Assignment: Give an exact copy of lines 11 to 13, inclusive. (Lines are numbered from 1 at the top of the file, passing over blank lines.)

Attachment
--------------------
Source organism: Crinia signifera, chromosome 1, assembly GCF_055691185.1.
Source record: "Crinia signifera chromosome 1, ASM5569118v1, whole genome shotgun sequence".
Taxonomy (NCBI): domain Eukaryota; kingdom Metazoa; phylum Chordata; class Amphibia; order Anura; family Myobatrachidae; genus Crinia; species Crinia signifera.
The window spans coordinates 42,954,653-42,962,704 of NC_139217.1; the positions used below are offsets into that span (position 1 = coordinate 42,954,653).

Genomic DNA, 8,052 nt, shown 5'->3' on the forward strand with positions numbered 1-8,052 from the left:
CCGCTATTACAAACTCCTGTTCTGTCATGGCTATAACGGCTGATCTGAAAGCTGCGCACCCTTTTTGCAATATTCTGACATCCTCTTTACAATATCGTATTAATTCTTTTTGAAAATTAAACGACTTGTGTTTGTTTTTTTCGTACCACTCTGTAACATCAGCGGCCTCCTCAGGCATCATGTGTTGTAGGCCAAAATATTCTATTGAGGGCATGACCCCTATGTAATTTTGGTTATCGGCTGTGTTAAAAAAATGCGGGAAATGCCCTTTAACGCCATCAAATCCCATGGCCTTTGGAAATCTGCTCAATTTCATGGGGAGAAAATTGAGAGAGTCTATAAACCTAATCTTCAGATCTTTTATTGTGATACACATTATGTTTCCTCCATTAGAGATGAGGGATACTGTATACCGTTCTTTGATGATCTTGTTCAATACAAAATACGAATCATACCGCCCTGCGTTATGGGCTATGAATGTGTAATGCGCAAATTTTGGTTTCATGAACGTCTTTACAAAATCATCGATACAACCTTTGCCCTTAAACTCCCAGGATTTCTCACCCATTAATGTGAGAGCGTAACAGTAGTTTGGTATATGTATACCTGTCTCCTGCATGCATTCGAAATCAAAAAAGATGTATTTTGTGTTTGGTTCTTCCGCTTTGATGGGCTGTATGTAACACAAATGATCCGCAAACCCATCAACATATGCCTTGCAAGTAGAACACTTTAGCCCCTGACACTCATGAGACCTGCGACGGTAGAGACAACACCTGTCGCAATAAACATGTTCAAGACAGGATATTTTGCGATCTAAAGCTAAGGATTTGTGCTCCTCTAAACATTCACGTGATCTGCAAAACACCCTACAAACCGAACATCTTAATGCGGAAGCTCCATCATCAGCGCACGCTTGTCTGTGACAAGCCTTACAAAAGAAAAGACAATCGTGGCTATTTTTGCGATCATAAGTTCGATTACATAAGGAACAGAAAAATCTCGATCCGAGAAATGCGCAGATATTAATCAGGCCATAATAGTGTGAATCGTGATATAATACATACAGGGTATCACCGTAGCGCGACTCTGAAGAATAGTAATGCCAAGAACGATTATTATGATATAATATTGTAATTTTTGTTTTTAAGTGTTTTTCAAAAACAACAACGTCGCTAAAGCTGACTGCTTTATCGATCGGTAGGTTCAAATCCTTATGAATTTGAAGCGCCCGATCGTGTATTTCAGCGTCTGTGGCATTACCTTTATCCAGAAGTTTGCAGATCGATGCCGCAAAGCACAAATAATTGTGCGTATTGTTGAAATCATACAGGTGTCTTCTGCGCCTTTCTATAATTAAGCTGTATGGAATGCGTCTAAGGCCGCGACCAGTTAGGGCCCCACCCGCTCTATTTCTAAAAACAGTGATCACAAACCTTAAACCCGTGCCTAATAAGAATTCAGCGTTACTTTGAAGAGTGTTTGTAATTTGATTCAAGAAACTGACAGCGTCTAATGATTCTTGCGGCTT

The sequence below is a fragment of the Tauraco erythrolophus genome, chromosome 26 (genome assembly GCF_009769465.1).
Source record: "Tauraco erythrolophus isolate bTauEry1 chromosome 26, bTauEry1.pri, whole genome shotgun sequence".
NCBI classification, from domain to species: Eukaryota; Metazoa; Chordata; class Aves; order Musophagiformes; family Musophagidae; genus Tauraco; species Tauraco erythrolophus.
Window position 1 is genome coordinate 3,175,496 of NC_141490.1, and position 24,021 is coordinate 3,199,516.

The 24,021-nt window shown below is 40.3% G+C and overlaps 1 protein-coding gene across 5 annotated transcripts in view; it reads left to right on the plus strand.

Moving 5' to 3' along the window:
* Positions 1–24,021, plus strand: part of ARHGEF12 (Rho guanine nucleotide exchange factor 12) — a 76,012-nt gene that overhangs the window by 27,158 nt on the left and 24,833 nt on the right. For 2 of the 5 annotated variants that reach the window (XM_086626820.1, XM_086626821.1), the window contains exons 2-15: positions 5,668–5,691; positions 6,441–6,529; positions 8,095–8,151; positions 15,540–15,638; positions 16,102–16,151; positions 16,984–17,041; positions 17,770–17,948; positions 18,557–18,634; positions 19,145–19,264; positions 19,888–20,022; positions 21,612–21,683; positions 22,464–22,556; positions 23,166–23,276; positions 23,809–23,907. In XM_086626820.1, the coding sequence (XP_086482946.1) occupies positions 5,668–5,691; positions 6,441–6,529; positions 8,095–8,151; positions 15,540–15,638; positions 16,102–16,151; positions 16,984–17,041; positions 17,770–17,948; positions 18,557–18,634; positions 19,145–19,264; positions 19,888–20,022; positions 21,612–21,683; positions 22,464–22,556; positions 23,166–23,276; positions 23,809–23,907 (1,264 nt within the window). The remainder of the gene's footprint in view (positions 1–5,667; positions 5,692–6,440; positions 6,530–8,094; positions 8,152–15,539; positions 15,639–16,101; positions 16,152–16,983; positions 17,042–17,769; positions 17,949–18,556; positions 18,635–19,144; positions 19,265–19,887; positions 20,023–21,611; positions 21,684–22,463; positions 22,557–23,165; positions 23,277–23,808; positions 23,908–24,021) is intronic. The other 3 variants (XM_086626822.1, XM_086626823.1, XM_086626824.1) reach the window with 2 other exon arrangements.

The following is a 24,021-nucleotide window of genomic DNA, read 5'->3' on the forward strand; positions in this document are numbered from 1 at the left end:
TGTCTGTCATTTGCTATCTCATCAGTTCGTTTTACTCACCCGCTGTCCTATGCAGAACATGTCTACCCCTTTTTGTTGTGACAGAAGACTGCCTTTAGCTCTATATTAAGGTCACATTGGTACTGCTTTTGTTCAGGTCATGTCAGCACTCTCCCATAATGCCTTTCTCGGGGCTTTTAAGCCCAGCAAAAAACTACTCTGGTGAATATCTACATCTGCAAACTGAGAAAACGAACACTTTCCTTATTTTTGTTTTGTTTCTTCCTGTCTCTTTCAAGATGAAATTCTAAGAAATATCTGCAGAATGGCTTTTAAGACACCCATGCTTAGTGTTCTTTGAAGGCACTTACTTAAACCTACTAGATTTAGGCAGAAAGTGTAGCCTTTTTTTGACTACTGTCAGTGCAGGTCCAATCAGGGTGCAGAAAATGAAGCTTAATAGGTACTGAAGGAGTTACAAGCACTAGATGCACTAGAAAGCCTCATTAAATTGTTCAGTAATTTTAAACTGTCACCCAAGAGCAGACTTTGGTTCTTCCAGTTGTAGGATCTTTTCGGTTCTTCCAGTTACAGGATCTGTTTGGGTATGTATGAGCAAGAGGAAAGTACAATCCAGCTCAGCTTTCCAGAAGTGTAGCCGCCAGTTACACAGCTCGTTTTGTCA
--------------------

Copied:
The 24,021-nt window shown below is 40.3% G+C and overlaps 1 protein-coding gene across 5 annotated transcripts in view; it reads left to right on the plus strand.

Moving 5' to 3' along the window:
* Positions 1–24,021, plus strand: part of ARHGEF12 (Rho guanine nucleotide exchange factor 12) — a 76,012-nt gene that overhangs the window by 27,158 nt on the left and 24,833 nt on the right. For 2 of the 5 annotated variants that reach the window (XM_086626820.1, XM_086626821.1), the window contains exons 2-15: positions 5,668–5,691; positions 6,441–6,529; positions 8,095–8,151; positions 15,540–15,638; positions 16,102–16,151; positions 16,984–17,041; positions 17,770–17,948; positions 18,557–18,634; positions 19,145–19,264; positions 19,888–20,022; positions 21,612–21,683; positions 22,464–22,556; positions 23,166–23,276; positions 23,809–23,907. In XM_086626820.1, the coding sequence (XP_086482946.1) occupies positions 5,668–5,691; positions 6,441–6,529; positions 8,095–8,151; positions 15,540–15,638; positions 16,102–16,151; positions 16,984–17,041; positions 17,770–17,948; positions 18,557–18,634; positions 19,145–19,264; positions 19,888–20,022; positions 21,612–21,683; positions 22,464–22,556; positions 23,166–23,276; positions 23,809–23,907 (1,264 nt within the window). The remainder of the gene's footprint in view (positions 1–5,667; positions 5,692–6,440; positions 6,530–8,094; positions 8,152–15,539; positions 15,639–16,101; positions 16,152–16,983; positions 17,042–17,769; positions 17,949–18,556; positions 18,635–19,144; positions 19,265–19,887; positions 20,023–21,611; positions 21,684–22,463; positions 22,557–23,165; positions 23,277–23,808; positions 23,908–24,021) is intronic. The other 3 variants (XM_086626822.1, XM_086626823.1, XM_086626824.1) reach the window with 2 other exon arrangements.